If you’re trying to speed your way past a smooth pavement, then a fat bike may not be the best option.
In the case of fat bikes, weight is usually the main culprit that makes the riding experience difficult. Even though frames in the market are made from carbon fiber, these frames cost a lot more than traditional frames.
Furthermore, even the tires on a fat bike weigh more. To ensure the ride is smooth, riders also deflate the tires to some extent.
Moreover, fat bikes also have good suspension so that the rider can have more control when they hit those hard bumps. This heavy suspension and soft tires can also make the bike harder to pedal than traditional bicycles.
But if you’re considered just about the ride itself, it’s mostly about the surface you’re riding the bike on.
A fat bike’s tire is built for swamps, sand, logs, and rocks. If you’re riding on these surfaces, the riding experience can be a lot easier than any other ride you’ve taken on a bike.
The bike will absorb the shocks and go over sand smoothly. But if you’re on pavement, you’ll have to pedal much harder to gather momentum.
All in all, if you’re considering getting a fat bike just for your daily commute, it’s probably going to be a bad idea. But if you’re considering buying a summer trail with your friends, you’re going to enjoy the experience!
How Much Does It Cost?
The prices of fat bikes can vary greatly.
This price easily depends on the features, material, and brand they’re made of. As mentioned before, a fat bike is more expensive than a fixie or a regular mountain bike.
If you want to compare the price of a fat bike with a mountain bike, you’ll have to consider a high-priced mountain bike for equal competition.
Budget fat tire bikes can fall between $500 to $1,500, which is a good number considering they were hard to find when they first arrived and had high prices.
However, if you are looking for a cheaper fat bike, you can look for one at Walmart. That said, these bikes won’t be too sturdy, and you don’t want to ride a weak bike while you’re in the mountains.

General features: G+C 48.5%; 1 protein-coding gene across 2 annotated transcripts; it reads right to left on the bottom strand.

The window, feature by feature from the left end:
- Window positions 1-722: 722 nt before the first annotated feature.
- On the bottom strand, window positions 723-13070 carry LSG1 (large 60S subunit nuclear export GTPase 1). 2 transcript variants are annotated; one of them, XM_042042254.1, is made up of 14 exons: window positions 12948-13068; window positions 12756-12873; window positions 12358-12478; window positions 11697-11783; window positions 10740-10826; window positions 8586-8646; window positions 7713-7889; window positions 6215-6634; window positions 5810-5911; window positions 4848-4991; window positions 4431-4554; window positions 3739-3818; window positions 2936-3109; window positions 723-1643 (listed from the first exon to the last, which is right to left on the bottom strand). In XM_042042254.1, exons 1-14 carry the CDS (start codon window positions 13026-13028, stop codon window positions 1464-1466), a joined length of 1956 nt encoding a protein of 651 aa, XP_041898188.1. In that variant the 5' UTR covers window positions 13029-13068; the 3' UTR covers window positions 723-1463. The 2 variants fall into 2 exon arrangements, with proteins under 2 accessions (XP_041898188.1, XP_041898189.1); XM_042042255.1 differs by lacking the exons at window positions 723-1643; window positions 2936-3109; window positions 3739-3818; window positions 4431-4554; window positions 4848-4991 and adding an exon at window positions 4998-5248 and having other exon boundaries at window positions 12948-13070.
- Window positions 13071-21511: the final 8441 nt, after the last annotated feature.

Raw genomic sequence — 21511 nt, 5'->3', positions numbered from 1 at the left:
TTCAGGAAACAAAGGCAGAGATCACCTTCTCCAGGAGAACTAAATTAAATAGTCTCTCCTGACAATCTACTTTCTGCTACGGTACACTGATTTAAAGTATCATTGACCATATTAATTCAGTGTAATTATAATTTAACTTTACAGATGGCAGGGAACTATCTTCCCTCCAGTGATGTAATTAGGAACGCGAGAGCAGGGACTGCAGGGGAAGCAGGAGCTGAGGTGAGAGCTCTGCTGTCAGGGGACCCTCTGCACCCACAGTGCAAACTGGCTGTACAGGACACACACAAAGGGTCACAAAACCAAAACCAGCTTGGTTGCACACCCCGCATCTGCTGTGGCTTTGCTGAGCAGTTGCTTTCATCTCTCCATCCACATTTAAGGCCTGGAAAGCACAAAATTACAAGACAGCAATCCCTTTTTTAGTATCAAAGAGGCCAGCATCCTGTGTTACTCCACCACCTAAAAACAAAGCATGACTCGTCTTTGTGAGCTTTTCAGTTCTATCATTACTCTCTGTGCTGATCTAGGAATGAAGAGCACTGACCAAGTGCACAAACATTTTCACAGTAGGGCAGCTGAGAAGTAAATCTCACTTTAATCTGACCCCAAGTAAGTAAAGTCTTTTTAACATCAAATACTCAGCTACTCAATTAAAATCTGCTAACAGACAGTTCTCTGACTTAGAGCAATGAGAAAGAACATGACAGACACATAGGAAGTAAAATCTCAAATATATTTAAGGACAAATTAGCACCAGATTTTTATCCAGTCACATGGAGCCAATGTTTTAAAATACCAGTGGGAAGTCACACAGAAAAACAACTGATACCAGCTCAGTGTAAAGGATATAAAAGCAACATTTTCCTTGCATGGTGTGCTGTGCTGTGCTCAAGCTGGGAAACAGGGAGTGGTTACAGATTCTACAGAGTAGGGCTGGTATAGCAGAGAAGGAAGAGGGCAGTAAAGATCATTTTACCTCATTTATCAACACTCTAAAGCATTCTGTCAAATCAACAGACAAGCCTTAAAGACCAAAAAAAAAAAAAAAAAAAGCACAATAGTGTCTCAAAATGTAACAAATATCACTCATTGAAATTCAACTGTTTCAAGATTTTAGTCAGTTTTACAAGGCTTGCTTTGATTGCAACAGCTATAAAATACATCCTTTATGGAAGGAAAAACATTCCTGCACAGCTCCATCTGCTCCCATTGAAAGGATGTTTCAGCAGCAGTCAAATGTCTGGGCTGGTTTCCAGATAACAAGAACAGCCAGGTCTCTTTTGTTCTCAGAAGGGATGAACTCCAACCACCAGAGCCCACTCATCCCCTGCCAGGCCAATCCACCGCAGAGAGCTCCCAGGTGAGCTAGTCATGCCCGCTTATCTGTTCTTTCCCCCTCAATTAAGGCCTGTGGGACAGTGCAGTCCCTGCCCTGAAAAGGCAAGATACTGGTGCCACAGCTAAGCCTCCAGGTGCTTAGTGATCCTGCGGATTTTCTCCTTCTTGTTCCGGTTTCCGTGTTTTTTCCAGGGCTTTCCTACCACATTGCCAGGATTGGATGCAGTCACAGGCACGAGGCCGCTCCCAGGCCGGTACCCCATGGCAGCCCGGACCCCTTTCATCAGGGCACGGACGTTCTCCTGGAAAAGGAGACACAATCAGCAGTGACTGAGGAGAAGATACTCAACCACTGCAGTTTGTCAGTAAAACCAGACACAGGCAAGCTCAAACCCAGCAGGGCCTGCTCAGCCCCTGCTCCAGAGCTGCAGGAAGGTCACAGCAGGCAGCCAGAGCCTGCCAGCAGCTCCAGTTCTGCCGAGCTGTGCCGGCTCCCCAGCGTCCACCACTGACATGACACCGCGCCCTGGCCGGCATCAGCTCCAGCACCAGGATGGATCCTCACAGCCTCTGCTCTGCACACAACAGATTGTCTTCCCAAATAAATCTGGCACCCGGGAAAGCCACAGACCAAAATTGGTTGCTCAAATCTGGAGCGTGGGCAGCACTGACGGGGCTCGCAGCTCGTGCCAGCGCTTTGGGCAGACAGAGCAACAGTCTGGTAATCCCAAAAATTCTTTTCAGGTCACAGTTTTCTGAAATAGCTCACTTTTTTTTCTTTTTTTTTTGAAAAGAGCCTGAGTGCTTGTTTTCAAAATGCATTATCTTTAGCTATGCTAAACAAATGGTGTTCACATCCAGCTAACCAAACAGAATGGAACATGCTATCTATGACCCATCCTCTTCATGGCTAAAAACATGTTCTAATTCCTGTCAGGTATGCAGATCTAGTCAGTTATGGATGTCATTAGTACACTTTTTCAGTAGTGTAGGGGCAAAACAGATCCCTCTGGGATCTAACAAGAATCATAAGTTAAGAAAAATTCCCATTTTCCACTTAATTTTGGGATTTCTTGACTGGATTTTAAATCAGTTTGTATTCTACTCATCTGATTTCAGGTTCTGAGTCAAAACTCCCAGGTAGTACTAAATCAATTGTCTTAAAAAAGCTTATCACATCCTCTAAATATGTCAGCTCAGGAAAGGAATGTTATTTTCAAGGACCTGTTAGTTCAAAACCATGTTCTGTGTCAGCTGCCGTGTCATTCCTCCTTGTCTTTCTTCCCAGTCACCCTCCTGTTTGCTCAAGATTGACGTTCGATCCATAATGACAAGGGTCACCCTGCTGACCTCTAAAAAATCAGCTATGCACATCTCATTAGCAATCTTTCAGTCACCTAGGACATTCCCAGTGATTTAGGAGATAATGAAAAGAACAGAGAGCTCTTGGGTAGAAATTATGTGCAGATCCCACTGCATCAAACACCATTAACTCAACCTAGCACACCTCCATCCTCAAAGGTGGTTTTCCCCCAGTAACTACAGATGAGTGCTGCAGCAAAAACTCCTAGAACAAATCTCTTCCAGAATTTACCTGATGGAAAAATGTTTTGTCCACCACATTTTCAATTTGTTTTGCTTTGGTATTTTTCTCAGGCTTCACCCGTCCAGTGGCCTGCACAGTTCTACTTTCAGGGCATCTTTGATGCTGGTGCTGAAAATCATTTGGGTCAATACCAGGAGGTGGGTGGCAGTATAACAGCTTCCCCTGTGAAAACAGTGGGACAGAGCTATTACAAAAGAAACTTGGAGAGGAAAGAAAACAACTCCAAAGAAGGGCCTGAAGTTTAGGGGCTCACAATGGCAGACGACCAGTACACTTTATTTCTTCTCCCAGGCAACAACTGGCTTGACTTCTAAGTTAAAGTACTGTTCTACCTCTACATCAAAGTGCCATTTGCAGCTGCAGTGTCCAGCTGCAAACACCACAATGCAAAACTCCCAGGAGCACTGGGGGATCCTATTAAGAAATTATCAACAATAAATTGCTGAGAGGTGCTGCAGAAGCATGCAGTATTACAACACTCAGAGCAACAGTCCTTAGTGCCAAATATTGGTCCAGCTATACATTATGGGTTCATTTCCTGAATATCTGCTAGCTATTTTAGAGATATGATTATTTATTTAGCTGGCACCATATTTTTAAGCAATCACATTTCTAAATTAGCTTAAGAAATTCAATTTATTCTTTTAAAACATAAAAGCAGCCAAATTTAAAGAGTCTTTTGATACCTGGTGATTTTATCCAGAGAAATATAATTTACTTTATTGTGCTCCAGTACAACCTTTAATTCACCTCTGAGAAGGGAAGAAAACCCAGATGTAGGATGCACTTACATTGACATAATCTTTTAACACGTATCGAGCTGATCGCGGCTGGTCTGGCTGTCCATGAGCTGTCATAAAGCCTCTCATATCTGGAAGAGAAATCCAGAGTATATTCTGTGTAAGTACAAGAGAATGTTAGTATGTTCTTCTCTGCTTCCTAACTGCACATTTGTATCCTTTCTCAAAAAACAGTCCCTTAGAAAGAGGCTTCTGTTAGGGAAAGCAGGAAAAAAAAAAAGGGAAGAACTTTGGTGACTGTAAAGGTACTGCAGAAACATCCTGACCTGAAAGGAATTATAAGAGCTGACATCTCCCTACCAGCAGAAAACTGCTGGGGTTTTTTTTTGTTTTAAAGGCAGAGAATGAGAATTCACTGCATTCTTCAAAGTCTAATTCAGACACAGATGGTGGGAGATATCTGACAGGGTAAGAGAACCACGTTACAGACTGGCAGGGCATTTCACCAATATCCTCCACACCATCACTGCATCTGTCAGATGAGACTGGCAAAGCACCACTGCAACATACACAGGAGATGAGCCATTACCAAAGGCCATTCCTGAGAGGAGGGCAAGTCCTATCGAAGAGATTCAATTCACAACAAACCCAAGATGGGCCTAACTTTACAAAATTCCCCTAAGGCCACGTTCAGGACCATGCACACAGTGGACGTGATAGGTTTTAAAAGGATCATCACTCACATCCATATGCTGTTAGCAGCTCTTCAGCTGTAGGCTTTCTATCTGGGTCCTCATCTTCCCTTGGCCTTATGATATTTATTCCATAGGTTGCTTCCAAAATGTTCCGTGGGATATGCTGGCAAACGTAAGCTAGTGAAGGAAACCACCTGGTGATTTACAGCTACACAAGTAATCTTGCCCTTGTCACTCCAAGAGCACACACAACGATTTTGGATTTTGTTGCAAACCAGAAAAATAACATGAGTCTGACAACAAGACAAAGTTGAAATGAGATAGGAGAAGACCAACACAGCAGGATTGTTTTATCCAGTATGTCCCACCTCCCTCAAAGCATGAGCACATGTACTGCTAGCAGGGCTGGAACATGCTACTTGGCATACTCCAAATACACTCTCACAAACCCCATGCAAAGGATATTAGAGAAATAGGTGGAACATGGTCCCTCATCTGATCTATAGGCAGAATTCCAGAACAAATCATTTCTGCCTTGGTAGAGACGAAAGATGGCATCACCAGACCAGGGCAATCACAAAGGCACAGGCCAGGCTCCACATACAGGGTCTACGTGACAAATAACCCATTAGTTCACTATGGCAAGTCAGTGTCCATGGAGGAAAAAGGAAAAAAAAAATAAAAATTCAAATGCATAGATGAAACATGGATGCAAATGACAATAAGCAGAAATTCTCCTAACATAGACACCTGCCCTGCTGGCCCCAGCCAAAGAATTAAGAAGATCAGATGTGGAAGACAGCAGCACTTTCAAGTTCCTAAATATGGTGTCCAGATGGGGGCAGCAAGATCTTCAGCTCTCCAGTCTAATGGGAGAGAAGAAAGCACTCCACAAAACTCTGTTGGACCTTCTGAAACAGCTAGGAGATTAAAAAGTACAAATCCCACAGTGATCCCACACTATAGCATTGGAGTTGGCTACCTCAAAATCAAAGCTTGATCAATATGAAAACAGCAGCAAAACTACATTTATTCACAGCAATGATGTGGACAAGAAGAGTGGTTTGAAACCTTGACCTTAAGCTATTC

If you are looking for a quality fat bike, you should consider the following factors:
- The frame: A light frame is always the better choice, but it’s also going to be more expensive than any other option.
- Tire width: A wider tire is always more expensive. That’s because it has a better grip and is sturdier.
- The brand: Self-explanatory. Even though new brands can give the two preceding features, go for established brands with the budget since their bikes are often the most reliable.
Prices can easily go higher, with some fat bikes costing somewhere between $1,800 and $3,000. The price can depend on how the bike can handle different terrains, the brand, and the materials used to make the bike.
So before you decide which bike you’re going to get, shop around and understand why fat tire bike.
Can You Fit Fat Tires On Different Bikes?
Long story short: you can’t.
Fat tire bikes have 4-inch wide tires that fit into custom-made brackets. These tires won’t be able to fit into any other bike that you may find. You can put typical lightweight tires on a fat tire bike, but you can’t do it the other way round.
The bracket won’t have enough space for the tire. On the other hand, plus-sized tires wider than usual tires but not as fat as fat bike tires are starting to become popular.
So possibly, in the not-so-distant future, you may be able to do this.
A fat tire bike is generally safer than other bikes you can find in the market since they provide more contact with the surface. Since they’re heavier, they can’t be blown away by the wind, and they don’t slip on soft or moist surfaces.
But should you stop riding your daily bike for a fat bike?
No. You shouldn’t. You don’t even have to purchase one since having one is not a necessity.
But for what it’s worth, you should at least try riding a fat bike. If you don’t enjoy it, you cancel out another item from your bucket list. On some occasions, a bike should be allowed to forget about weight, rolling distance, time, or speed, for that matter.
They should be allowed to focus on the experience of riding a bike that isn’t only dedicated to performance. When you find this gap, this unfulfilled need, you expose yourself to a simple pleasure: the pleasure of riding a bike, simply because you love doing it.
I am Michael, an avid rider and bike expert. I am here to provide, biking tips and expert advice on in-depth bike reviews covering features, capabilities, price range, and much more. Specially on electric bikes, mountain bikes, road bikes, etc. I will provide honest product reviews, along with expert advice on purchasing, training, and maintenance. Check out my complete profile.